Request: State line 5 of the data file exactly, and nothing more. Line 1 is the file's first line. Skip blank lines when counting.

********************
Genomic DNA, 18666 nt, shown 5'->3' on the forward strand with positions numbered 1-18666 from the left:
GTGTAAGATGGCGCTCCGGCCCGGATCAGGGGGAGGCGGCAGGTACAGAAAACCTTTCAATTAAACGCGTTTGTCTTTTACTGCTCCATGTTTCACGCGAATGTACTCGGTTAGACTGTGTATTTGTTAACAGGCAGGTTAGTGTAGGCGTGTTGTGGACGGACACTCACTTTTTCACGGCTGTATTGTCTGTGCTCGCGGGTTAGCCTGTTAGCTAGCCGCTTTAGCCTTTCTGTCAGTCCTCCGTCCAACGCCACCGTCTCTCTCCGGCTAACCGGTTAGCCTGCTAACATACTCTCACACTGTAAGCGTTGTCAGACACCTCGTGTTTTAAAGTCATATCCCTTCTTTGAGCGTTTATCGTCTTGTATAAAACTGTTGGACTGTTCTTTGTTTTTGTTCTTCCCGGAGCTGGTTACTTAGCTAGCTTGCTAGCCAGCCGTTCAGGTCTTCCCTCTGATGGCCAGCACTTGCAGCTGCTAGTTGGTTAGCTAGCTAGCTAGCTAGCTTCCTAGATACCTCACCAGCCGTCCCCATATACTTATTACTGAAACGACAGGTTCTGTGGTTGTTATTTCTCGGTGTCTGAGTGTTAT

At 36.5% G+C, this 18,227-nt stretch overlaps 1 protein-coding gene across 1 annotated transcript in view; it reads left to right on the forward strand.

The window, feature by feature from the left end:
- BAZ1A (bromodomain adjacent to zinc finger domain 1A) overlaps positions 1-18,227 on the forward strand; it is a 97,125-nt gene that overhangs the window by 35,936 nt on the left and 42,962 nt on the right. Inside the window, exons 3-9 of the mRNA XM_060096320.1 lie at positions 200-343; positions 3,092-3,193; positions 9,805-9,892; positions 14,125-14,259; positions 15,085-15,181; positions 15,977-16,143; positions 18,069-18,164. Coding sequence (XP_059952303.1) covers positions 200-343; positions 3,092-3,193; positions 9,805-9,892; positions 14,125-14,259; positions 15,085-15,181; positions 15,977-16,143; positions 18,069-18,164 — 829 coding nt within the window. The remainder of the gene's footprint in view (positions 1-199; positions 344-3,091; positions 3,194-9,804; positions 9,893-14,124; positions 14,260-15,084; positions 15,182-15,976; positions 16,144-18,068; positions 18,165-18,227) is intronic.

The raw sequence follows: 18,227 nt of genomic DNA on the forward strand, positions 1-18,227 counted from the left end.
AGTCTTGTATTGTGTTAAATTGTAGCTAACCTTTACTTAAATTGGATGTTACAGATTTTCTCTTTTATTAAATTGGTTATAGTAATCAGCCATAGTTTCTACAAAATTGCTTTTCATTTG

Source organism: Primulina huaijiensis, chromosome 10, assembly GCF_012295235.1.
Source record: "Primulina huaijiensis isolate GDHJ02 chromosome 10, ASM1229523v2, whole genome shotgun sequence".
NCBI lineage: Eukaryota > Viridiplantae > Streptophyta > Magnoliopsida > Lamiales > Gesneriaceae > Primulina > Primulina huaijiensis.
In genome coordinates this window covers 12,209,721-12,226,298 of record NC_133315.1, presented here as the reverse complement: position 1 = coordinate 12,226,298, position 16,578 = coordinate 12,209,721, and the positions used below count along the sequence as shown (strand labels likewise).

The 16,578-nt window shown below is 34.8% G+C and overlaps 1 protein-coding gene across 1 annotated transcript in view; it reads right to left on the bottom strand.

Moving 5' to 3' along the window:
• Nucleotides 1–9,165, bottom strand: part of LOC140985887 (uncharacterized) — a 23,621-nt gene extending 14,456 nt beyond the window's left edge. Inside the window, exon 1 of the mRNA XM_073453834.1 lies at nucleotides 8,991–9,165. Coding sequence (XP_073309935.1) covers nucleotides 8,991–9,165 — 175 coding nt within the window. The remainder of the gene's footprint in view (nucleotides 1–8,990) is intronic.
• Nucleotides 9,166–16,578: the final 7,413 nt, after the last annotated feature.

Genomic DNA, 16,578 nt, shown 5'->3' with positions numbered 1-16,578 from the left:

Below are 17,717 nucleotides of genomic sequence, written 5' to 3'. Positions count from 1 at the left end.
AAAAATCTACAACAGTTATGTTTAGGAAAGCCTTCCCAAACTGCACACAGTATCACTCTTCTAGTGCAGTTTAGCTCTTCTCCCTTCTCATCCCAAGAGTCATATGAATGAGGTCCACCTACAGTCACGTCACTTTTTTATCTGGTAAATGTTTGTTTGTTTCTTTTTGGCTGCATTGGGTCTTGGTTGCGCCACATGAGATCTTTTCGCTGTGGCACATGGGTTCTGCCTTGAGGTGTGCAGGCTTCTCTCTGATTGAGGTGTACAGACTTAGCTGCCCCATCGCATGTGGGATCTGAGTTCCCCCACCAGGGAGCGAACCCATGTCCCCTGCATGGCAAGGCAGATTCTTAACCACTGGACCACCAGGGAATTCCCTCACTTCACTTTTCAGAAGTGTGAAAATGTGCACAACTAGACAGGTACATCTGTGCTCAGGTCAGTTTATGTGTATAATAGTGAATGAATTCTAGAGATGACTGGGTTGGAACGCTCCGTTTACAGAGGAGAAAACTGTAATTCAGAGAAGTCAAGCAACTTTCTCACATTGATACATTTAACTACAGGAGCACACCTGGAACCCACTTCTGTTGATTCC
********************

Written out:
- BAZ1A (bromodomain adjacent to zinc finger domain 1A) overlaps positions 1-18,227 on the forward strand; it is a 97,125-nt gene that overhangs the window by 35,936 nt on the left and 42,962 nt on the right. Inside the window, exons 3-9 of the mRNA XM_060096320.1 lie at positions 200-343; positions 3,092-3,193; positions 9,805-9,892; positions 14,125-14,259; positions 15,085-15,181; positions 15,977-16,143; positions 18,069-18,164. Coding sequence (XP_059952303.1) covers positions 200-343; positions 3,092-3,193; positions 9,805-9,892; positions 14,125-14,259; positions 15,085-15,181; positions 15,977-16,143; positions 18,069-18,164 — 829 coding nt within the window. The remainder of the gene's footprint in view (positions 1-199; positions 344-3,091; positions 3,194-9,804; positions 9,893-14,124; positions 14,260-15,084; positions 15,182-15,976; positions 16,144-18,068; positions 18,165-18,227) is intronic.